NEW ORLEANS — Federal officials plan to ban sales of raw oysters harvested from the Gulf of Mexico unless the shellfish are treated to destroy potentially deadly bacteria — a requirement that opponents say could deprive diners of a cherished delicacy.
The plan has also raised concern among oystermen that they could be pushed out of business.
The Gulf region supplies about two-thirds of U.S. oysters, and some people in the $500 million industry argue that the anti-bacterial procedures are too costly. They insist adequate measures are already being taken to battle germs, including increased refrigeration on oyster boats and warnings posted in restaurants.
About 15 people die each year in the United States from raw oysters infected with Vibrio vulnificus, which typically is found in warm coastal waters between April and October. Most of the deaths occur among people with weak immune systems caused by health problems like liver or kidney disease, cancer, diabetes, or AIDS.
"Seldom is the evidence on a food-safety problem and solution so unambiguous," Michael Taylor, a senior adviser at the Food and Drug Administration, told a shellfish conference in Manchester, N.H., earlier this month in announcing the policy change.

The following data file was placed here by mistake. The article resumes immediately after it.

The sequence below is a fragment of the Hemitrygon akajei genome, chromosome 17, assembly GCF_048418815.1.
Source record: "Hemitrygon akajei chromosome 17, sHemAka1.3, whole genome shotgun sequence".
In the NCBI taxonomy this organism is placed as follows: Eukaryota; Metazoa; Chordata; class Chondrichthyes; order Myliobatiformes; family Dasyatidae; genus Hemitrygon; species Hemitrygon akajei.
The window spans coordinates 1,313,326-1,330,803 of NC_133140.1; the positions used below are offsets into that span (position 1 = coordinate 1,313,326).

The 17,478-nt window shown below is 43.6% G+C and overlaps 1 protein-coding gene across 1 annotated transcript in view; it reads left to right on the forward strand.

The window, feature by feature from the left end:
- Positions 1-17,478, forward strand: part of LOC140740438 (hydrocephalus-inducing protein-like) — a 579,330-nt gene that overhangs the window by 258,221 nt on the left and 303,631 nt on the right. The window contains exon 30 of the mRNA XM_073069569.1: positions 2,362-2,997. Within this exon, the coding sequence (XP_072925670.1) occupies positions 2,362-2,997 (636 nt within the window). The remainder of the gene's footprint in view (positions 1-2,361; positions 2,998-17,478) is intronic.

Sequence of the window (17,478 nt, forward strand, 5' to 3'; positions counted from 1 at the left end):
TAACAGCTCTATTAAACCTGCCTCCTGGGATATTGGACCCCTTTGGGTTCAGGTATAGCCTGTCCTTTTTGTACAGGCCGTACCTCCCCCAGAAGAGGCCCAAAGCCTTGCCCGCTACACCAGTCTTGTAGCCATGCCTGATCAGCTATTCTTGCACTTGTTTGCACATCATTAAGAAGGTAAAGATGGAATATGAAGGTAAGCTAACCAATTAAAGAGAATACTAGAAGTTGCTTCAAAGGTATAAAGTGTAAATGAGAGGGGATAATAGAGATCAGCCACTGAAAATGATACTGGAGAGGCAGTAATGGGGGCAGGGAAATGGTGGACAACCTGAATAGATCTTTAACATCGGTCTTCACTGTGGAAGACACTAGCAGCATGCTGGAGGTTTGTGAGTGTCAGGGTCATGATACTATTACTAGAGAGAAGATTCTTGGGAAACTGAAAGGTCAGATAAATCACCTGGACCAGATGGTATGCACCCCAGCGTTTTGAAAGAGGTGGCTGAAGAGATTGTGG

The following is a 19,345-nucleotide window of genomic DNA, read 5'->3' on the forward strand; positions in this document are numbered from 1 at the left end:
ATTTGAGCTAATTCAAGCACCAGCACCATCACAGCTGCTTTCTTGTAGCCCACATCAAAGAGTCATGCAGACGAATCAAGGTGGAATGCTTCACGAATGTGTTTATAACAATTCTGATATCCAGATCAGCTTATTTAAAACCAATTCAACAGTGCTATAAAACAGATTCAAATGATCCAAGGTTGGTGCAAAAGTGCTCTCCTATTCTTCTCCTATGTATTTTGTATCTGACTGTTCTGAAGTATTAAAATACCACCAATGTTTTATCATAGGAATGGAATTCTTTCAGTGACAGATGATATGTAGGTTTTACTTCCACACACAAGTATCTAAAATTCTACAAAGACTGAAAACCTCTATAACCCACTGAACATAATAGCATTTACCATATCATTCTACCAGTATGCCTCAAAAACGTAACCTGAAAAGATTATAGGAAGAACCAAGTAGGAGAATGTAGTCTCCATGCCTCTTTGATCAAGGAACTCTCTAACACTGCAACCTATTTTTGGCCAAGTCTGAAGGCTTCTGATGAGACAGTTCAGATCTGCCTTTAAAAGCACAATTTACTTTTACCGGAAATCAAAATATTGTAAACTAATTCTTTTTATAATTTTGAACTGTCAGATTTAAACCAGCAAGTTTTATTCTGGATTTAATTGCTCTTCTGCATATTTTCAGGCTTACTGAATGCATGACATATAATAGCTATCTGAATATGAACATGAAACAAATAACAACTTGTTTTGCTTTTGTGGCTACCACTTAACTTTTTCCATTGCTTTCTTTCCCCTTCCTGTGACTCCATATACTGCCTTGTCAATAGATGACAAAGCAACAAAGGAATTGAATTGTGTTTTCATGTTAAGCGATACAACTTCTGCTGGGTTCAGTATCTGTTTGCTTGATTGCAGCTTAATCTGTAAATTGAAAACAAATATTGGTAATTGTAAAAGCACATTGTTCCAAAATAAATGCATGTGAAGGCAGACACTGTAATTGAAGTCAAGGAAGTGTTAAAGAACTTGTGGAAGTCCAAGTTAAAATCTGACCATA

Some oyster sellers say the FDA rule smacks of government meddling. The sales ban would take effect in 2011 for oysters harvested in the Gulf during warm months.
The anti-bacterial process treats oysters with a method similar to pasteurization, using mild heat, freezing temperatures, high pressure and low-dose gamma radiation.
But doing so "kills the taste, the texture," said Mark DeFelice, head chef at Pascal's Manale Restaurant in New Orleans.
A Gulf Coast oyster is a delicacy savored for its salty, slightly slimy taste. Some people add a drop of horseradish, lemon or hot sauce on top for extra zest.
Treated oysters are "not as bright, the texture seems different," said Donald Link, head chef and owner of the Herbsaint Bar and Restaurant in New Orleans.
Until the 1960s, raw oysters were rarely eaten in the summertime. (The old adage was never eat oysters in the months without an R in them.) But changes in harvest patterns and advances in refrigeration and post-harvest treatment have made the industry a year-round business. About three-fifths of the Gulf's oysters are harvested during the warm months.